Punishment as two-sided form

In Discipline and Punish, Foucault writes about the “temporal modulation” of punishment. This means that punishment should have a beginning and end; it should not go on forever like eternal damnation.

The penalty transforms, modifies, establishes signs, arranges obstacles. What use would it be if it had to be permanent? A penalty that had no end would be contradictory: all the constraints that is imposes on the convict and of which, having become virtuous once more, he would never be able to take advantage, would be little better than torture; and the effort made to reform him would be so much trouble and expense lost by society. If incorrigibles there be, one must be determined to eliminate them. But for all others , punishment can function only if it comes to an end. This analysis was accepted by the Constituent Assembly: the code of 1791 lays down the death penalty for traitors and murderers; all other penalties must have an end (the maximum is twenty years).

p. 107

The beginning and end of punishment is a two-sided form. It is a binary distinction, excluding a third value. As Luhmann puts it,

A code consists of two opposing values, and [. . .] excludes a third and further values. This converts the possibility—indefinite but tending to increase—of the communicated meaning proposal being rejected into a hard either/or, that is, transforms an ‘analog’ situation into a ‘digital’ one.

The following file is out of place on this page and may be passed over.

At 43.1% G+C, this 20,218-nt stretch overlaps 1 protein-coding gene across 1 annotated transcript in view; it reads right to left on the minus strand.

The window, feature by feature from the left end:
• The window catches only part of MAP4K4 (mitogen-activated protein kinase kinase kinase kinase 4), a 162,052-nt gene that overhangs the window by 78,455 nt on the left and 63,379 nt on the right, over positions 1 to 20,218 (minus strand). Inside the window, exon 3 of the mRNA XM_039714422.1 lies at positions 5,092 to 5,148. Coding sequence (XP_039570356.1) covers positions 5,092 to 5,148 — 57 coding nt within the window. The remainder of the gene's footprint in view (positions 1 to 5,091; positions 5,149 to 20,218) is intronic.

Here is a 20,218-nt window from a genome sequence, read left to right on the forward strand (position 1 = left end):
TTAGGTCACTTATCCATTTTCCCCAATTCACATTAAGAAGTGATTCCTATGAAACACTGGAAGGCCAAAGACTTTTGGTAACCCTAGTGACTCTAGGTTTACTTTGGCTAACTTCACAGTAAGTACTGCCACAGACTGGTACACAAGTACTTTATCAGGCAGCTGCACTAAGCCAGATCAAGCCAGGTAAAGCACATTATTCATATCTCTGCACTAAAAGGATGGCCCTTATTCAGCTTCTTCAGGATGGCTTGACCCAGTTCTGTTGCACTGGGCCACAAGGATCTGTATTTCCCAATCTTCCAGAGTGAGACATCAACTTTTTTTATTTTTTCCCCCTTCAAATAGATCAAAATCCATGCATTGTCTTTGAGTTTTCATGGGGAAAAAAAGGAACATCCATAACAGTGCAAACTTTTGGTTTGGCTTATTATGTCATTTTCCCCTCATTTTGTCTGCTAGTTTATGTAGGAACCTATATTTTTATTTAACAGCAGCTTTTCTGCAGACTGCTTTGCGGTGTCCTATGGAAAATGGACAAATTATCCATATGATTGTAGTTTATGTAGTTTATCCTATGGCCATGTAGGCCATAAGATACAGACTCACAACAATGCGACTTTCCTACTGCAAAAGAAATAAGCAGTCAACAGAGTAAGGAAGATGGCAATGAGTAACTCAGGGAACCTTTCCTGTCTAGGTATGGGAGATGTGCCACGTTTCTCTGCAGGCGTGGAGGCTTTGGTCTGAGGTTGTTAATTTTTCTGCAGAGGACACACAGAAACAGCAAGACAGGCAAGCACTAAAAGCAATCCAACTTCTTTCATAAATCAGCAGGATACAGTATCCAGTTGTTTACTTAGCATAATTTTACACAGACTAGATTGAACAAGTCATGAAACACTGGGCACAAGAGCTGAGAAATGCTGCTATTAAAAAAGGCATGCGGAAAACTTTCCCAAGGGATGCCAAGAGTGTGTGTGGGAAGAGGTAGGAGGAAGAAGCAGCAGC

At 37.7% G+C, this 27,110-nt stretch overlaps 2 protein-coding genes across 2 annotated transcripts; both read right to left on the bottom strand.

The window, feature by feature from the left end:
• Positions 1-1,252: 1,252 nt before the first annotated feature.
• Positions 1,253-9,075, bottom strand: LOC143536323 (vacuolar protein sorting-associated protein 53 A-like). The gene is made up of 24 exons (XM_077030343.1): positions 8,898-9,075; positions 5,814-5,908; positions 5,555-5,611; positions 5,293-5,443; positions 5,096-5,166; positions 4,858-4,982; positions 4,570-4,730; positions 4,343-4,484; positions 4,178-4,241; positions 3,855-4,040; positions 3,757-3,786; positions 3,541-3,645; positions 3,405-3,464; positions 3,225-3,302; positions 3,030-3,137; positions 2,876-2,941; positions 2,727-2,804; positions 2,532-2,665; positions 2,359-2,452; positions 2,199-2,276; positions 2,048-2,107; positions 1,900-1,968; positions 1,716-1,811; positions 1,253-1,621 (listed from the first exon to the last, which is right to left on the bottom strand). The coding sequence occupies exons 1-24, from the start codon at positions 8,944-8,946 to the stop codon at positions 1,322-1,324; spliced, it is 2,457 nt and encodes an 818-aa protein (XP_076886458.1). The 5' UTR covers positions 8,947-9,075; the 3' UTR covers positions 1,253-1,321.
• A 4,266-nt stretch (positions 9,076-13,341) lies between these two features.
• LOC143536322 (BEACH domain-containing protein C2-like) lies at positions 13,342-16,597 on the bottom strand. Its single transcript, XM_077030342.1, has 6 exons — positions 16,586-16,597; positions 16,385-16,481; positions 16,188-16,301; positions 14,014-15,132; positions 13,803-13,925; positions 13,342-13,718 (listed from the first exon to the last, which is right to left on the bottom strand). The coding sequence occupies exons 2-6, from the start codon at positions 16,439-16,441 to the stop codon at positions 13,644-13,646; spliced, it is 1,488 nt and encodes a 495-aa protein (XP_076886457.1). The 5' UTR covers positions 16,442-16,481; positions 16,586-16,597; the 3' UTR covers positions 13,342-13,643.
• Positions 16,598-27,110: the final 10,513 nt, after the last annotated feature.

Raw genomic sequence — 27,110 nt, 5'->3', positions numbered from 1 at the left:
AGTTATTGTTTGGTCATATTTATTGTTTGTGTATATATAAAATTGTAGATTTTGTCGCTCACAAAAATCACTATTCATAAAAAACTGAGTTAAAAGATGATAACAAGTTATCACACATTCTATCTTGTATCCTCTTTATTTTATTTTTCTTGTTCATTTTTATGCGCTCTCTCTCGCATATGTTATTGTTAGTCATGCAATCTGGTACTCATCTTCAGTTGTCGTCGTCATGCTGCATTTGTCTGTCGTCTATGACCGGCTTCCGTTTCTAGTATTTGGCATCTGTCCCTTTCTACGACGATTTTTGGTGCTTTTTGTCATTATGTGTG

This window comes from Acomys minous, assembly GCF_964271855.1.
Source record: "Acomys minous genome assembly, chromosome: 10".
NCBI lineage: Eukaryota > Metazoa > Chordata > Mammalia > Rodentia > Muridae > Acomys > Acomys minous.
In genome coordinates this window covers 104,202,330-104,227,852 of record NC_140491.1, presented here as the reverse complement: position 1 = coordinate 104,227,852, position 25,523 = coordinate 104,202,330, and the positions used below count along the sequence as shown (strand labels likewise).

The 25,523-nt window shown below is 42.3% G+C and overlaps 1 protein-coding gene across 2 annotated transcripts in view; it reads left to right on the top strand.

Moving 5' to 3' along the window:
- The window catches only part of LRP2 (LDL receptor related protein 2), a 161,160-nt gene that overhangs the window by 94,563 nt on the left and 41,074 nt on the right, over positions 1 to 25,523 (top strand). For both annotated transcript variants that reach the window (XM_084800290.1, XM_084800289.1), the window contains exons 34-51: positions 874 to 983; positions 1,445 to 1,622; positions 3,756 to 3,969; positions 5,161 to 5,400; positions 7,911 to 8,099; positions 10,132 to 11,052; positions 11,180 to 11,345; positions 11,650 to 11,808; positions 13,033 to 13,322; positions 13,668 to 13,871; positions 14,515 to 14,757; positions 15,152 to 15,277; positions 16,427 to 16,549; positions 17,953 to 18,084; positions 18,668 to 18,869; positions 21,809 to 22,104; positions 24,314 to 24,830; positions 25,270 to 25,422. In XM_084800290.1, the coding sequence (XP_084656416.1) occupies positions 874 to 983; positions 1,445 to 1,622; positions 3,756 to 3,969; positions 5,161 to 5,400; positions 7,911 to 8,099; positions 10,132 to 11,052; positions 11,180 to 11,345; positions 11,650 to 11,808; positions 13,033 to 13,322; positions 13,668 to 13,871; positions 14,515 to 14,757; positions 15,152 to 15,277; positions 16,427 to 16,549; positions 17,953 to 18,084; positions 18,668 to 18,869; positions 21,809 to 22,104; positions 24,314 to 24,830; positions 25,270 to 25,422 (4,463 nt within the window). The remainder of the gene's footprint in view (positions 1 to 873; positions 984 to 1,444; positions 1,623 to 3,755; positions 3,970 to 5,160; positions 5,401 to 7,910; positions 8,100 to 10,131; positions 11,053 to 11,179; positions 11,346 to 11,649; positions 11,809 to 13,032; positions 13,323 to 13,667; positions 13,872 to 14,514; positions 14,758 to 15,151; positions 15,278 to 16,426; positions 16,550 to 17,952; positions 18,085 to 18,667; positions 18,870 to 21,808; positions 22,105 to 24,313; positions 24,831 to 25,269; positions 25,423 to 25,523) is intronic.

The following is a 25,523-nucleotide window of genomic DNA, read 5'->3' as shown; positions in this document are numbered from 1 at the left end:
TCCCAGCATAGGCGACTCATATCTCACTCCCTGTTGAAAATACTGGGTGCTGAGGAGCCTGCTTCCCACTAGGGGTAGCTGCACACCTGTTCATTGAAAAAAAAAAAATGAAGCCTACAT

(2012, p. 215).

The advantage of a digital code is that there is no third, fourth, or n-value. There are just two values, both of which must be available or realizable, much like the two sides of a coin.

The boundary between the positive and negative side of the form must be crossable. In our example, this means that the penalty must end at some point. The two sides of the form can be considered horizons, which may be approached must but never reached or crossed. So the boundary between the sides must be crossable, but the horizons are not crossable. A horizon keeps receding as we approach it, and at some point we must turn back toward the other horizon.

In terms of the moral reform, becoming “virtuous once more,” that prison reform set out to achieve, virtue and vice are also horizons. One can never reach either horizon, which means that total virtue and total vice are equally unattainable. It must, of course, be possible to turn from vice to virtue. But it must also be equally possible to turn from virtue to vice. This means that human beings cannot be completely good or evil, saints or sinners.

Temporal modulation, of course, brings in the temporal dimension, or te past/future distinction. The convict has a past and a future, and the punishment has a beginning and end. The main difference between this kind of penalty and corporal punishment is that “modern” penal punishment is measured in the length rather than severity or brutality of the punishment. It not the body that suffers but the mind, as the convict contemplates the duration of his punishment, enduring the same indignities (lack of privacy, lack of freedom) day after day.

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